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Wagon Wheel neighborhood

Community feel in a 'nerdy' area of Mountain View

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On Friday nights, Steve Bell calls in to place an order at Mario's Italiano. Right away, he is asked if he wants the usual, and he replies, "Yes, that would be great."

For Bell (or "Friday Night Steve" as he is known at Mario's) and his family, that small-town feel is one of the many reasons they are glad they moved to the Wagon Wheel neighborhood in 2009. Bell and his wife, Vicki Chang, looked all over for a new home, but decided on this area for affordability and the appeal of its "nerdy" history, Chang said.

The neighborhood gets its name from Walker's Wagon Wheel, a local watering hole back in the day whose patrons were some of the engineers from Fairchild Semiconductor, Intel and National Semiconductor, Bell said. The stories live on, even though the building was demolished in 2003.

"It's really cool to drive along and see streets named after Fairchild and National," Bell said. "That's all a part of our neighborhood. I just love it."

Today, the neighborhood is still next door to tech companies, such as Google, but that's not all it offers. Now that the couple has two boys, Sebastian and Spencer, the family enjoys that they can easily walk to the smaller Devonshire Park, which is great for younger kids, or Whisman Park, which is much larger, Chang said. Nearby trails also welcome those up for more adventures.

"We love the area, but ... we feel the only thing lacking is a school," said Chang, who helped campaign for the reopening of Slater School, which closed in 2006. The Mountain View-Whisman School District board voted in 2015 to open an elementary school on the Slater campus. The school is scheduled to open in 2019.

Gary Rosen, a resident of Wagon Wheel for more than 20 years, said the lack of schools is definitely a problem. His own child actually attended Slater School many years ago, and knows that families with kids will appreciate the new school.

Since his time in the neighborhood, he has also watched it grow as companies have moved into the area. He understands that people want to live near their work because he chose Wagon Wheel for that very reason.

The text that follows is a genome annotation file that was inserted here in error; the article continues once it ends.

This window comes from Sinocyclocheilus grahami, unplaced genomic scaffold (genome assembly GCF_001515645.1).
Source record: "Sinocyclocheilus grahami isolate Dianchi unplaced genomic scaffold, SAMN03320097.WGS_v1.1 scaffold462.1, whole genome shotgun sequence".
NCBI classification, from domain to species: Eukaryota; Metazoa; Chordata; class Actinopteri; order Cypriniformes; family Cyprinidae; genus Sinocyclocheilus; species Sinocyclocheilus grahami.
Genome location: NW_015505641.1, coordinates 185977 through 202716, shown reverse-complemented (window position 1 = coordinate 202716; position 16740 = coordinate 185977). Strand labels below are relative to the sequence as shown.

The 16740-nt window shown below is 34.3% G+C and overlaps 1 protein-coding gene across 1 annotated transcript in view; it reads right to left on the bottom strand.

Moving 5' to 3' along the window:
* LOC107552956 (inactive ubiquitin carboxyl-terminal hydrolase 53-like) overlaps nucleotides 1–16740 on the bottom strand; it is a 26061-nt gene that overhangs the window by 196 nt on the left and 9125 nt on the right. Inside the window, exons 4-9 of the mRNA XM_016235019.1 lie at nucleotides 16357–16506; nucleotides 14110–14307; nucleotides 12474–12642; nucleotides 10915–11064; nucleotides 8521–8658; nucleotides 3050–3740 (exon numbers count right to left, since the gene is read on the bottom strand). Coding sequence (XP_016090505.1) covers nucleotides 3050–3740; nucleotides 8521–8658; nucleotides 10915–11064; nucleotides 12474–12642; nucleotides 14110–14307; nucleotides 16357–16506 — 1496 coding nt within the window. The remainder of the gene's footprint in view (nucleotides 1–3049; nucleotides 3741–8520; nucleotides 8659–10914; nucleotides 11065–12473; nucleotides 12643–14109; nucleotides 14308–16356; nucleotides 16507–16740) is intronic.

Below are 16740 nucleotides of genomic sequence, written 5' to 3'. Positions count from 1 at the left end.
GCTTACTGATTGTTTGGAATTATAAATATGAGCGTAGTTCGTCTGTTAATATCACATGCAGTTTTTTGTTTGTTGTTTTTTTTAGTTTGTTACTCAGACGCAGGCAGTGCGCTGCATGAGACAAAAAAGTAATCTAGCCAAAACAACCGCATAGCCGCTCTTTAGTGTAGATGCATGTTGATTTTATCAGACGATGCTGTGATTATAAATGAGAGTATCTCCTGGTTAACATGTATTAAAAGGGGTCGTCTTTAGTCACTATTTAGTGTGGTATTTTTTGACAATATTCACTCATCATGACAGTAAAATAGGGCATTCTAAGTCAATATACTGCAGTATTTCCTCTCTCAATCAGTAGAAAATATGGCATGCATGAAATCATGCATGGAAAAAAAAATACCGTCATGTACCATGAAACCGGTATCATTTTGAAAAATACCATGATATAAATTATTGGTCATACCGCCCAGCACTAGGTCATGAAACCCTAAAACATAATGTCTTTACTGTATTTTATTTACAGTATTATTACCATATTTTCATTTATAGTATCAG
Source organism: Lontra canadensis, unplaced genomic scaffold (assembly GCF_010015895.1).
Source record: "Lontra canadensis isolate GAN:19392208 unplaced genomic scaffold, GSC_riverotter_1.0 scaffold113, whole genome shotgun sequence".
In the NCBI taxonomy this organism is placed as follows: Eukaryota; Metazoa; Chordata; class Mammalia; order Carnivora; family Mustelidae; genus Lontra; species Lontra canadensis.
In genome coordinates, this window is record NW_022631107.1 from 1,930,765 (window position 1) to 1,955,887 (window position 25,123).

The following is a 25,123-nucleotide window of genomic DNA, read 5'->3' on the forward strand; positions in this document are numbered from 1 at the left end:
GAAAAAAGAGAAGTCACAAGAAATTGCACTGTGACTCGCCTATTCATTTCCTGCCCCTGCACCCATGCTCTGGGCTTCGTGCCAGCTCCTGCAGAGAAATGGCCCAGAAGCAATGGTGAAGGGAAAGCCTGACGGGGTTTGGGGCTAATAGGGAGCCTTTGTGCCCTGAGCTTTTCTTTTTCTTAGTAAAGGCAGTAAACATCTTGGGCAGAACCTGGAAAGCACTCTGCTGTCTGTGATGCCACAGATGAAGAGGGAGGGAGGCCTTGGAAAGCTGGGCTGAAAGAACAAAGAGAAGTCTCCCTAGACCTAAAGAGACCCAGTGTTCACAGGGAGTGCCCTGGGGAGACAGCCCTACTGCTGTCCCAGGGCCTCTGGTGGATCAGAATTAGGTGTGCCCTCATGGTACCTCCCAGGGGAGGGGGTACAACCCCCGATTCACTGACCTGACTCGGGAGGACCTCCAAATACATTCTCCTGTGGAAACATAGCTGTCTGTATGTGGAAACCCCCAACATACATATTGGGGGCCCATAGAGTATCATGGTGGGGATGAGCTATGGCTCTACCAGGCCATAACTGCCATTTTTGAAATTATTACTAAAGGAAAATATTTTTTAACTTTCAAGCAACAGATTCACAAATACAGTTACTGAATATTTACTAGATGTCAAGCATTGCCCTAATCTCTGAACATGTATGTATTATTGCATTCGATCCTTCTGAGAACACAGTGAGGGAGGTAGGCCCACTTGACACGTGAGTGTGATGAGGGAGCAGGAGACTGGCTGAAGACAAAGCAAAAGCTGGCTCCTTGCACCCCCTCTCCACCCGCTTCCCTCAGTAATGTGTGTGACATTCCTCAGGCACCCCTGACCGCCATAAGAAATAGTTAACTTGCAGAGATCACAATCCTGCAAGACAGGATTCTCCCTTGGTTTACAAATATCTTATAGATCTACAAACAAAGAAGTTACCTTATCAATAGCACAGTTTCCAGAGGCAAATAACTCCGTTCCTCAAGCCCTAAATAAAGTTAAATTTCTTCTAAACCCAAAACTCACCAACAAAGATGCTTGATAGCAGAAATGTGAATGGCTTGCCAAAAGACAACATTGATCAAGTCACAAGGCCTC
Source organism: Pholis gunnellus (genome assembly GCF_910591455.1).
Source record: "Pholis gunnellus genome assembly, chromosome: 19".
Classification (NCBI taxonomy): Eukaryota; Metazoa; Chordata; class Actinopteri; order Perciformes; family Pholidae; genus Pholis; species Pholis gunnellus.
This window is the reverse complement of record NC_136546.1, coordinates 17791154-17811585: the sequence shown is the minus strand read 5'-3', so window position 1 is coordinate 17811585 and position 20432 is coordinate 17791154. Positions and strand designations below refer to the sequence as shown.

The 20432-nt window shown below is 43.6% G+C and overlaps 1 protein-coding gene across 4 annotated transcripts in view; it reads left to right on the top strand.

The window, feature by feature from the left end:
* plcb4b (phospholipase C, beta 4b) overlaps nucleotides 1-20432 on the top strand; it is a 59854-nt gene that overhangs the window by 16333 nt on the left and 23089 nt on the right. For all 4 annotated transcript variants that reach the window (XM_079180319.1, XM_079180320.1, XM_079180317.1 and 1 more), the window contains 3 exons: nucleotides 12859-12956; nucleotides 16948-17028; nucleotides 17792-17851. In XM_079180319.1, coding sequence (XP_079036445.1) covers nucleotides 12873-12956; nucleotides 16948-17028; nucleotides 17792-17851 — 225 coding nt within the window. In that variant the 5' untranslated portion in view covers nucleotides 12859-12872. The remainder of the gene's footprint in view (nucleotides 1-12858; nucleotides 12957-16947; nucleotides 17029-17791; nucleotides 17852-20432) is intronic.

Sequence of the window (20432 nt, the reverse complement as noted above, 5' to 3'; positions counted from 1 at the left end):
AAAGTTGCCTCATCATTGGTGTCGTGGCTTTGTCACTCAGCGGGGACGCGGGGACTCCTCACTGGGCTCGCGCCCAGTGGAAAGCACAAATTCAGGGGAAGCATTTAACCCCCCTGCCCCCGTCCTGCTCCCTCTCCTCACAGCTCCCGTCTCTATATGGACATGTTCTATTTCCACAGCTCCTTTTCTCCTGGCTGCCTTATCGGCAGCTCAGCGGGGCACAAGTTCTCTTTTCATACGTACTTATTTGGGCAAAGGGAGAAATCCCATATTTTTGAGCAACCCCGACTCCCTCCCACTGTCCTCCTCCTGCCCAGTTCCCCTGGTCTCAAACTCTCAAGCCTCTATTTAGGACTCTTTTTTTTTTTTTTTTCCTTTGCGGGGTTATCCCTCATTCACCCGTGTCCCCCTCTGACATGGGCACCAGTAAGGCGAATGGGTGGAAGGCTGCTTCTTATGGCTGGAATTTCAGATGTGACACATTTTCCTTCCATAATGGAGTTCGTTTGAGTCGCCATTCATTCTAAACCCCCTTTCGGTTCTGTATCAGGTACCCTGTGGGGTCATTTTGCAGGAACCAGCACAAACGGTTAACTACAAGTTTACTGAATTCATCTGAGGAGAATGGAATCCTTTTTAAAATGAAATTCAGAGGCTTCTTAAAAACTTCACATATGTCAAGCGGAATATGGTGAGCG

"It's definitely a lot more congested now," he said, "but there is a lot of diversity."

That diversity can be seen in its houses -- from apartments to single-family homes -- and its residents. To bring everyone together, the community uses its Yahoo group to talk about issues, such as Slater School, and plan activities, such as community breakfast or pumpkin decorating around Halloween.

"We had so many people come out to decorate that we kept running out of pumpkins," Rosen said. "It was fun to see."

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FACTS

CHILDCARE AND PRESCHOOLS: German International School of Silicon Valley, 310 Easy St.; Kiddie Academy, 205 E. Middlefield Road; NASA Ames Child Care Center, Moffett Field

FIRE STATION: No. 4, 229 N. Whisman Road

LOCATION: bounded by East Middlefield Road, Tyrella Avenue, Fairchild Drive and North Whisman Road

NEIGHBORHOOD ASSOCIATION: Wagon Wheel Neighborhood Association, Kelley Ketchmark, kelleyketchmark@gmail.com,wp.wagonwheelna.org

PARKS: Devonshire Park and Whisman Park

PRIVATE SCHOOLS: German International School of Silicon Valley, 310 Easy St.

PUBLIC SCHOOLS: Mountain View-Whisman School District — Huff, Landels or Monta Loma elementary schools, Crittenden Middle School; Mountain View-Los Altos Union High School District — Mountain View High School

— Brenna Malmberg, 2015

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